This month, we saw internet personality Bhad Bhabie make mainstream news when she broke OnlyFans subscription records, shortly following her 18th birthday. Though her story is a recent example, celebrity countdown clocks are nothing new.
Women in the Spotlight
Women in the spotlight are routinely pressured to pander to an industry where one thing sells more than anything – sex. They “belong” to their audience and their lives are rarely their own. Time and time again, we hear stories of women being abused throughout Hollywood. The pressure for women to achieve or maintain the work they do often leads them to do things that leave them feeling uncomfortable and degraded.
Female celebrities “belong” to their audience and their lives are rarely their own.
With this constant and seemingly never-ending pressure, it comes as no shock how easily and often younger women are sexualized while in the spotlight. If it wasn’t bad enough for us to commodify sexuality to adults, many have played “waiting games” – counting down the days until they can legally sexualize children too.
Now, it’s beyond creepy to count down the days until it’s “appropriate” to sexualize a minor, but, for some reason, it has been somewhat socially acceptable for years. In 2004, before the Olsen twins were set to turn 18, several websites had active countdowns by the minute telling viewers when the Mary Kate and Ashley would become "legal.” A few years later, tabloids across the West were furiously awaiting the birthday of Harry Potter actress Emma Watson to be legal for sexualization too.
It’s beyond creepy to count down the days until it’s “appropriate” to sexualize a minor.
Unlike some stars who market themselves sexually even as young girls, Watson had played a character in a family film. But in UK tabloids especially (where the age of consent is 16), she had been the victim of a predatory practice with no care for how wholesomely she may have marketed herself.
Linsey Dawn McKenzie
With this topic in mind, one of the first personalities I thought of was a girl called Linsey Dawn McKenzie. English glamour model, and later a pornographic personality, McKenzie made her topless modeling debut in the UK Sunday Sport on her 16th birthday in 1994. She had been sexualized from an outrageously young age due to her naturally large breasts.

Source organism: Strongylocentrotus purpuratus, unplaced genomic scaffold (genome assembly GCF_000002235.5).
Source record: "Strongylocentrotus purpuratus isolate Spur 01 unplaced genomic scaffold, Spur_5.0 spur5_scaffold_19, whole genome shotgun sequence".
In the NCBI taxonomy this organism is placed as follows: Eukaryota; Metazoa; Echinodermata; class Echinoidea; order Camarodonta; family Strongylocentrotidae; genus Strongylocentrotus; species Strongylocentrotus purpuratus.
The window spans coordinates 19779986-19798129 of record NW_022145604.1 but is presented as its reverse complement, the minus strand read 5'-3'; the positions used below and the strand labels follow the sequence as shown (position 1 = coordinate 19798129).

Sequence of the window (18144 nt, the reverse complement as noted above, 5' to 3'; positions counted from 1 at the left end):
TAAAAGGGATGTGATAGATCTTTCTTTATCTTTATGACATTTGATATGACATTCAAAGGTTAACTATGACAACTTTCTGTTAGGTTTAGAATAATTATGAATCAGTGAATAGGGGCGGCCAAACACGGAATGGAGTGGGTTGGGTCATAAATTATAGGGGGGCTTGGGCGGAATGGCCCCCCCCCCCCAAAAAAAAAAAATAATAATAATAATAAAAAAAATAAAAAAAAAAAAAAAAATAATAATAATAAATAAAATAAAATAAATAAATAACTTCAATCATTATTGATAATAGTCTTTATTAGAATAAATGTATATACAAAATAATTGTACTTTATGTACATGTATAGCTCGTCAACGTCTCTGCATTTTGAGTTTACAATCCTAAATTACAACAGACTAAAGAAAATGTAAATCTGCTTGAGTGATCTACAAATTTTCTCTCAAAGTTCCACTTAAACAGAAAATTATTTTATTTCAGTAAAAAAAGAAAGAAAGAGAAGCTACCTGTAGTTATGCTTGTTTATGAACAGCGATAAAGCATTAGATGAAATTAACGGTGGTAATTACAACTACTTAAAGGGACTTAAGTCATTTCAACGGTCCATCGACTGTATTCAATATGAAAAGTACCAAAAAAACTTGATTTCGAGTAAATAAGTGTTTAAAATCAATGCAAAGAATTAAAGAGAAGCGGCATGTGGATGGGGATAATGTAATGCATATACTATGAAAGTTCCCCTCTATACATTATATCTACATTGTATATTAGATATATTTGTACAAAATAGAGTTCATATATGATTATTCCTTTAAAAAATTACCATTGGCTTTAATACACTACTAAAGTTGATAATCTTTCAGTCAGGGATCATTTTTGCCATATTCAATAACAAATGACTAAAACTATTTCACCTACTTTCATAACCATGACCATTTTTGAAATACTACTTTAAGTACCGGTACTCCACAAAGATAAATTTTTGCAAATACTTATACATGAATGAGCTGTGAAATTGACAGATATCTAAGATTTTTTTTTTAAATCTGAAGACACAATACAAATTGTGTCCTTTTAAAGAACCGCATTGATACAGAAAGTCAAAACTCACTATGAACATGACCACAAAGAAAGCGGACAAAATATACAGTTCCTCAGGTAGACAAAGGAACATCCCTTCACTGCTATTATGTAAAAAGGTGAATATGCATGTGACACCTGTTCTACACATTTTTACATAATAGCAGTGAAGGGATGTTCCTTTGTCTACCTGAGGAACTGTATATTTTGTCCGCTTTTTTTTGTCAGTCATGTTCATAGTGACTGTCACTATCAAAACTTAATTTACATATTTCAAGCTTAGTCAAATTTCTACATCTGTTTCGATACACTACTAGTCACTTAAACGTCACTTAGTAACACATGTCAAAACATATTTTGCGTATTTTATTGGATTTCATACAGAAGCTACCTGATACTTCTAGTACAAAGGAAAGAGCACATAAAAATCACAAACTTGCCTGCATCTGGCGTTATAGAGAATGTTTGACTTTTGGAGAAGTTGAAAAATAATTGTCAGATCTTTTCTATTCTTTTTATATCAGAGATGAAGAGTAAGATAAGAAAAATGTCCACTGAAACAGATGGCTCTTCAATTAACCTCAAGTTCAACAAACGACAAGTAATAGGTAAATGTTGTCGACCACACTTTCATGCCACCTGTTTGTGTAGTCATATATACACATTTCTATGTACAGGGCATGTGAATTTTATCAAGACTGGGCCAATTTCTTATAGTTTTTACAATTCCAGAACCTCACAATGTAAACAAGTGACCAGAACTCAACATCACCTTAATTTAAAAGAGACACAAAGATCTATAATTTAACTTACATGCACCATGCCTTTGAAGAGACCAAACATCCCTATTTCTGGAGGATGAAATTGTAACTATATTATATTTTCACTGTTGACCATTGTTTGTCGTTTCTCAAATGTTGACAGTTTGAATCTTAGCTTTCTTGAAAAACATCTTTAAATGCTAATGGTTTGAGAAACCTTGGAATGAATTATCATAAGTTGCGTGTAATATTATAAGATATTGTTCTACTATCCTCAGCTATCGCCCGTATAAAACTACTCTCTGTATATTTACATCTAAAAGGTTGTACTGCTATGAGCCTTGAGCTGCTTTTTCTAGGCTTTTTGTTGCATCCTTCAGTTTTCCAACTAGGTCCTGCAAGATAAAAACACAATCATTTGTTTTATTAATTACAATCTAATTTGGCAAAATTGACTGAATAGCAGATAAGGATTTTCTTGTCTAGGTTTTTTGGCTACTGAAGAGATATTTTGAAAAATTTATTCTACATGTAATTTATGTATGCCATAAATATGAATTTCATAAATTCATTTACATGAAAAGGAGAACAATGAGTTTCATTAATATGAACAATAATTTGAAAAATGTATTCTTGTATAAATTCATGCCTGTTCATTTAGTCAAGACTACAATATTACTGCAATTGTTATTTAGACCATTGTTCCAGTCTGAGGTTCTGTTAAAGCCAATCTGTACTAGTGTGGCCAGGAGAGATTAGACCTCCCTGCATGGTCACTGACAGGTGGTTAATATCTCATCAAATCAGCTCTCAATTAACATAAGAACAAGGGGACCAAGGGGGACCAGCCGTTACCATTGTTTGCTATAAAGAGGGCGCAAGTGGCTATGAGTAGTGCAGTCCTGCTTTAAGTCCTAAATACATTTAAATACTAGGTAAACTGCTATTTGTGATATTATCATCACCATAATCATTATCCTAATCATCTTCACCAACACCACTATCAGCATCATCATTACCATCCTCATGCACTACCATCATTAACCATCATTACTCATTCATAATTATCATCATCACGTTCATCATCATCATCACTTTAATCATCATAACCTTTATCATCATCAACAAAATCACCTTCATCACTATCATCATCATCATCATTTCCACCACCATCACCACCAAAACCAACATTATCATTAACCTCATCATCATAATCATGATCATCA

Modeling swimsuits from a young age, as she approached her 16th birthday, tabloids published photos of her from June to July of that year, counting down the days until they could legally show her topless to their predominantly male readers.
Following her 18th birthday, when she was finally legal in the U.S., she made her North American debut in “breast fetishism” magazine Score who made her their cover girl in a special edition for their 50th anniversary.
Sexualized from a young age with encouragement from her elder superiors, it’s no wonder she ended up in adult magazines and hardcore pornography – that’s what she was molded into during adolescence.
Countdown Clocks Are Beyond Inappropriate – They’re Dangerous
Actress Natalie Portman spoke out a few years ago about the “sexual terrorism” she faced as a teenager. Speaking about starring in her first film, The Professional, at the age of 12, Portman expressed how media treatment affected her negatively, even later in life. She further explained how a “countdown” was started on her local radio show, awaiting the day of her 18th birthday when she would finally be “legal” for adults to sleep with.
She spoke about how film reviewers felt comfortable enough to discuss her “budding breasts,” leading her to the realization from a young age that she would be subject to sexualization, regardless of her roles or her maturity.
We should be protecting young people, not awaiting the moment we can sexualize them.
With those in media industries being so comfortable sexualizing young girls, the behavior will naturally be viewed as “acceptable” by members of the public. These women don’t even have the option to choose how people view them. Without any say, many of them are simply stuck on calendars for men old enough to be their fathers waiting to sexualize them legally.
What moral message are we sending young girls if they’re sexualized regardless of what they do? Many could stick to the most wholesome roles and jobs possible (and dress modestly like Mayim Bialik), but they’d still be subject to perversion the moment they become an adult (or even in advance). With this vile behavior being long accepted by adults, it’s no wonder we have a rise in young girls like Bhad Bhabie so eager to make easy money on OnlyFans the moment they turn 18.
We should be protecting young people, not awaiting the moment we can sexualize them. It seems so ridiculous to have to say it, as such repulsive behavior should never have been condoned in the first place. “18th Birthday Countdown Clocks” should never have become a thing, and it’s abominable that they’re still around today.
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